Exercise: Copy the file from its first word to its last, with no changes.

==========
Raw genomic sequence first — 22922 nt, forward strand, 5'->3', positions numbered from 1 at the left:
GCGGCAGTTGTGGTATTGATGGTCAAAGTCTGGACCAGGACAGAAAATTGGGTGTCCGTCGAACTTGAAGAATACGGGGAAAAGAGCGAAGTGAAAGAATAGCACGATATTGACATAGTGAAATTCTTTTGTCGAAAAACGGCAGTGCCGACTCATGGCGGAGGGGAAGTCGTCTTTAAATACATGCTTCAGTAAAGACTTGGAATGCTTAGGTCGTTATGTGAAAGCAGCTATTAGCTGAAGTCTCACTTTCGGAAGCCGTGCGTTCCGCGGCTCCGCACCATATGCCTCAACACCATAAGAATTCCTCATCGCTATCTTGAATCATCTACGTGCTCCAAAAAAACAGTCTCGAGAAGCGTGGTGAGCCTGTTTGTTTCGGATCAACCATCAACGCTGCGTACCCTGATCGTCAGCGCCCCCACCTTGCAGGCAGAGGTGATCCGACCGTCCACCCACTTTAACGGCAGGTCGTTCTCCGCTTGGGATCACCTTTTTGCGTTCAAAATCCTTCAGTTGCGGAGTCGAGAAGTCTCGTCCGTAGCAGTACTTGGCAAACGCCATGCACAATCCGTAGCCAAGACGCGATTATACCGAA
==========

Raw genomic sequence first — 22922 nt, forward strand, 5'->3', positions numbered from 1 at the left:
GCGGCAGTTGTGGTATTGATGGTCAAAGTCTGGACCAGGACAGAAAATTGGGTGTCCGTCGAACTTGAAGAATACGGGGAAAAGAGCGAAGTGAAAGAATAGCACGATATTGACATAGTGAAATTCTTTTGTCGAAAAACGGCAGTGCCGACTCATGGCGGAGGGGAAGTCGTCTTTAAATACATGCTTCAGTAAAGACTTGGAATGCTTAGGTCGTTATGTGAAAGCAGCTATTAGCTGAAGTCTCACTTTCGGAAGCCGTGCGTTCCGCGGCTCCGCACCATATGCCTCAACACCATAAGAATTCCTCATCGCTATCTTGAATCATCTACGTGCTCCAAAAAAACAGTCTCGAGAAGCGTGGTGAGCCTGTTTGTTTCGGATCAACCATCAACGCTGCGTACCCTGATCGTCAGCGCCCCCACCTTGCAGGCAGAGGTGATCCGACCGTCCACCCACTTTAACGGCAGGTCGTTCTCCGCTTGGGATCACCTTTTTGCGTTCAAAATCCTTCAGTTGCGGAGTCGAGAAGTCTCGTCCGTAGCAGTACTTGGCAAACGCCATGCACAATCCGTAGCCAAGACGCGATTATACCGAA